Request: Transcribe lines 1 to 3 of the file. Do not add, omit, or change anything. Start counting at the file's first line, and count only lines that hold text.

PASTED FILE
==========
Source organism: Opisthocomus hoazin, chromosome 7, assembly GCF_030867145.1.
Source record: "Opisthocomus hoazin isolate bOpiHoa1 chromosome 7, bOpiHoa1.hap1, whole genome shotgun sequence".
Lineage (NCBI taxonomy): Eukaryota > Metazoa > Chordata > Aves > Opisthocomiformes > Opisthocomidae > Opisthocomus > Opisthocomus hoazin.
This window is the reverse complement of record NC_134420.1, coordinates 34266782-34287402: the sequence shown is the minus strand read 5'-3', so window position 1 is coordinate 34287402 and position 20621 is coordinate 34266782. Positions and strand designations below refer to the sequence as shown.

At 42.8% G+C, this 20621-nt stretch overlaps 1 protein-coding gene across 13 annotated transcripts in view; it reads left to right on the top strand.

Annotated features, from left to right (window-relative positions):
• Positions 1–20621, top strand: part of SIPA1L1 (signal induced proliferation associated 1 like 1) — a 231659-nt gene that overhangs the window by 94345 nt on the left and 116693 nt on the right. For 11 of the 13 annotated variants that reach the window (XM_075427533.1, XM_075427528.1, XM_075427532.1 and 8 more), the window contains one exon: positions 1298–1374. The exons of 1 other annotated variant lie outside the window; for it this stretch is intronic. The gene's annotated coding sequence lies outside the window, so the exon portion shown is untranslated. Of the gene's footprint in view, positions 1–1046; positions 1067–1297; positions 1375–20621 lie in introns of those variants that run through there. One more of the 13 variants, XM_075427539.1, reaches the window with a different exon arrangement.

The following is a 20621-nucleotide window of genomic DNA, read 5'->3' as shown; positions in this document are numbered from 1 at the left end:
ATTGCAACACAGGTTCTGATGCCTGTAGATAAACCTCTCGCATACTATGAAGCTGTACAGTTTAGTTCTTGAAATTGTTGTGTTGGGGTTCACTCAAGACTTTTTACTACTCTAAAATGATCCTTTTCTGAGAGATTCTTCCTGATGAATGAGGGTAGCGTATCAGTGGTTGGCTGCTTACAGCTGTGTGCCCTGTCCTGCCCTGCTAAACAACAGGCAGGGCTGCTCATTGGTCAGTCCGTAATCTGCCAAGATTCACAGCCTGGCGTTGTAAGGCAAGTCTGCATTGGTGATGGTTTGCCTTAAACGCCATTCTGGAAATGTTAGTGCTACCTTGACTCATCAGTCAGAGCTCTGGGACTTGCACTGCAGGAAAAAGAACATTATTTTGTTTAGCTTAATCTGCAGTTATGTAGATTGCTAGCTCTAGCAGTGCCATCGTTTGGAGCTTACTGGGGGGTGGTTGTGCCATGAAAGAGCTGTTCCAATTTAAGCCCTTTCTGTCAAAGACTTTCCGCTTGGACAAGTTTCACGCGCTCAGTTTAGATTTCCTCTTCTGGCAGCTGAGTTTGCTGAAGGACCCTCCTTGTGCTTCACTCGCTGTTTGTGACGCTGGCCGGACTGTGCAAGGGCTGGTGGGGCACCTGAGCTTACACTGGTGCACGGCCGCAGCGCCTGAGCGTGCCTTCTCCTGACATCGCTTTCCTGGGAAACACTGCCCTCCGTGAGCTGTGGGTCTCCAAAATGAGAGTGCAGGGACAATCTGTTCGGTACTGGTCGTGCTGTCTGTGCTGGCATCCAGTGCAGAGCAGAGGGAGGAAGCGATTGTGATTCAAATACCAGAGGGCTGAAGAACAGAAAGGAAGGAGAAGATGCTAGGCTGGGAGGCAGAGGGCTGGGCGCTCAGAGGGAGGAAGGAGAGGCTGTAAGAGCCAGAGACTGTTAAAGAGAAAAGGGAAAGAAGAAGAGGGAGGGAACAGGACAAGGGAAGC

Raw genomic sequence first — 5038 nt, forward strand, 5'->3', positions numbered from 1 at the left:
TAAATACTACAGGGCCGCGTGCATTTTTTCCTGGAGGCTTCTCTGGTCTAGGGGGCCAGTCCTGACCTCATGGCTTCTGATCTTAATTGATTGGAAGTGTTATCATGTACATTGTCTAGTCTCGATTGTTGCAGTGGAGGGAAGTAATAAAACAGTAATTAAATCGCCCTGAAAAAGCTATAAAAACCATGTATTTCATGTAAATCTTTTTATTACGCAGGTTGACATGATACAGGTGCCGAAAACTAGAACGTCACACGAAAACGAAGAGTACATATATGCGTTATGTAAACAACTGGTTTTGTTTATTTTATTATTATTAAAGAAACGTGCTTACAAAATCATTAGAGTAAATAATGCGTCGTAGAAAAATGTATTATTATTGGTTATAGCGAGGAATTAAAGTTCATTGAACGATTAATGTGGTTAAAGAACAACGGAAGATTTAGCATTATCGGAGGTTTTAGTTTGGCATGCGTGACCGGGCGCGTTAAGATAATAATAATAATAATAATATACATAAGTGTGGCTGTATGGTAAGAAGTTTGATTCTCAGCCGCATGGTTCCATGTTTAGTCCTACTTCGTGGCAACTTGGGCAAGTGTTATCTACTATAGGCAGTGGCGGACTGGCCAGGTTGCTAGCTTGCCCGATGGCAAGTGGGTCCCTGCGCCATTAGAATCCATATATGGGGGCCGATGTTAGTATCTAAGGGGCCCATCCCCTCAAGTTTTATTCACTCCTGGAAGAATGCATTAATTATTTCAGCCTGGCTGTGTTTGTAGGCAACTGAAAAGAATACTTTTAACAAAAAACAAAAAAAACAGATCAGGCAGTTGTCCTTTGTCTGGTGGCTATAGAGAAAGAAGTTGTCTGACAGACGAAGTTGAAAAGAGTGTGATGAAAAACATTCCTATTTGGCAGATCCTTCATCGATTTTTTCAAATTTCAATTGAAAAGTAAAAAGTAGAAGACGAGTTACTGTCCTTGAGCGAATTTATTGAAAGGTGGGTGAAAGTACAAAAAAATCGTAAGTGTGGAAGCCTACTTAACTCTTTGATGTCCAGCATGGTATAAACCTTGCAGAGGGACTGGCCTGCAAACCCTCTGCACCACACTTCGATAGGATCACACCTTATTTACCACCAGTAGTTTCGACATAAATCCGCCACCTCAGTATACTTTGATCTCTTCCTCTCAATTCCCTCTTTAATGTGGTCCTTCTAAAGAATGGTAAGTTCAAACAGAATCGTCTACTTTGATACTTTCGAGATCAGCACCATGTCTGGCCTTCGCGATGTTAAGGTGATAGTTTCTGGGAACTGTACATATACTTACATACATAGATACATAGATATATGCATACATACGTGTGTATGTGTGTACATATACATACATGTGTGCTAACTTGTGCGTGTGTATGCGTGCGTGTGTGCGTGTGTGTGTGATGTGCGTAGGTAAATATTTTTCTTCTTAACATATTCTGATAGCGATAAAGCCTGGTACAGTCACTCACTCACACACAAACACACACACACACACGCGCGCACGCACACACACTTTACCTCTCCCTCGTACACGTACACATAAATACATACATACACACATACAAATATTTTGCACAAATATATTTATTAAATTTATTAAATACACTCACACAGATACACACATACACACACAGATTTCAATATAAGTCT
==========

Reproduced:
Source organism: Opisthocomus hoazin, chromosome 7, assembly GCF_030867145.1.
Source record: "Opisthocomus hoazin isolate bOpiHoa1 chromosome 7, bOpiHoa1.hap1, whole genome shotgun sequence".
Lineage (NCBI taxonomy): Eukaryota > Metazoa > Chordata > Aves > Opisthocomiformes > Opisthocomidae > Opisthocomus > Opisthocomus hoazin.